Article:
Bulking or cutting, a diet is one of the most challenging things to stick with when it comes to reshaping your body. I would even argue it's harder to make habitual than working out. However, that doesn't mean it's impossible nor is it the worst thing in the world.
My personal philosophy to the majority of my personal issues is to approach them from as an objective standpoint as possible. This means looking at something like my eating habits and asking why I eat that way. With enough digging, I'll find the reason(s) and can then reshape my approach so that I can achieve the results that I want.
In the case of dieting, I've found it to be a mixture of emotions as well as physical addiction. While I can't explain your emotions to you (only you can figure those out), here's the objective take on junk food's effect on the body.
Bad food is hard to break as a habit because it acts on your brain the same way a drug does -- especially when we're talking about junk food. Indulgent foods trigger your brain to release dopamine much in the same way heroin or cocaine does.
This is also why you begin to crave things you've cut unlike any other craving you've ever had in your life. Addicts go through withdrawal and so do dieters. Your brain wants that food high again and it will drive you crazy to get it.
The hard part is that, unlike drugs, we can't just quit food. We're wired to seek out these high calorie foods, so by dieting, we're not only cutting an addiction, we're working against evolution.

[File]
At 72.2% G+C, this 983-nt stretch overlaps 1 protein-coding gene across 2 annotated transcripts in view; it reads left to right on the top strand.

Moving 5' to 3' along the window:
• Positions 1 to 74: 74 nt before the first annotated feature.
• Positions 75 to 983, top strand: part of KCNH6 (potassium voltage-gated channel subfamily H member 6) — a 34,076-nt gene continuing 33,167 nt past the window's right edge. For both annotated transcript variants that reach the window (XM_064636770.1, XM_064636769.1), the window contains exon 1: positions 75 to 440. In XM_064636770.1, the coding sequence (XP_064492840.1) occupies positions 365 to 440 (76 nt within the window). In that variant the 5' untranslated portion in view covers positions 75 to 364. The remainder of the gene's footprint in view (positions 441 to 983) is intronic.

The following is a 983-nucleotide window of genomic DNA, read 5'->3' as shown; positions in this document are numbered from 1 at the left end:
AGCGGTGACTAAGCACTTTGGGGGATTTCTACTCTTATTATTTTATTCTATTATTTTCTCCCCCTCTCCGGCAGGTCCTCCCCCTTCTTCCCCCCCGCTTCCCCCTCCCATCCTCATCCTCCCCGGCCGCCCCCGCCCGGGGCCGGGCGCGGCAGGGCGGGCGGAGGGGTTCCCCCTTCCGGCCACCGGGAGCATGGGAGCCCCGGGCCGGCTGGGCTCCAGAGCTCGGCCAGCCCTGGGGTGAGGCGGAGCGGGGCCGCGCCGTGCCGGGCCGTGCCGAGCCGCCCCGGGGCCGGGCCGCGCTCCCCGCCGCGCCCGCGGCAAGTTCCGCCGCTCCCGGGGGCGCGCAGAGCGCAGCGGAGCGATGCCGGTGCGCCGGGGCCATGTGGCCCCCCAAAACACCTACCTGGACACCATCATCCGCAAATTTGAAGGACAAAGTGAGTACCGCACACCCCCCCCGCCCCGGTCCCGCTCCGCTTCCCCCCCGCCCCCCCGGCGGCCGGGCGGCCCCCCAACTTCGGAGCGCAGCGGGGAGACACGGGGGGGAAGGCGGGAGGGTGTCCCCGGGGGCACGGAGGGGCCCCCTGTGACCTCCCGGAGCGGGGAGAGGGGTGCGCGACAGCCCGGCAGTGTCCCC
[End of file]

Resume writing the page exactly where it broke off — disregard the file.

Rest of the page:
Now, do you need to quit chocolate and soda forever? No. Enjoying that stuff occasionally is awesome.
Applying the Knowledge
Knowing how food affects your brain makes cravings easier to control. It allows you to put eating into an objective light and remove the emotion from it. You can now eat an Oreo and know why you suddenly feel happier. It's not that the Oreo is good for you, it's that the Oreo has triggered the release of happy drugs in your brain. You now know that your body doesn't need soda, it's just craving it because you're undergoing withdrawal. To me, anyways, this makes these urges a lot less scary because now there's a reason for their existence and the reason isn't that I'm weak-willed.
Be Proud of Progress
You have decided to fight evolution. That takes inner strength unlike any ever seen. It's the kind of strength that makes us what we are -- human. We, unlike any other creature, have the capacity to reason and think and then apply that knowledge to our daily lives so as to improve as a species. By punching evolution in the face, you are utilizing the frontal lobe to it's fullest extent by choosing reason over instinct because reason is telling you that, in this moment, your instinct is wrong.
Above all, understand a diet change is a slow process. It involves altering your body's chemistry. It means making new habits. It means overcoming old addictions.
How patient do you need to be?
It depends on how long it takes for your determination to override your cravings.
That number varies for everyone. For me eating how I do now, it's taken a good part of four years. I dabbled a bit in healthier choices here and there until those choices stuck. Then I made some more changes and so on. Then I joked about flexing at BlizzCon.
My sister has been at it on and off again for about two years and still has some rough patches. As soon as those happen, she'll take a day to recover and then get back on it. And even though she's stumbled, the fact that she keeps getting back up has led to her determination slowly becoming stronger.
My parents have been yo-yo dieters their entire lives. They decided to jump on board with my sister as moral support and have been at it for four months.
Co-host of HeroesForge, founder of Battle to Be Better, gamer, singer and all around happy person.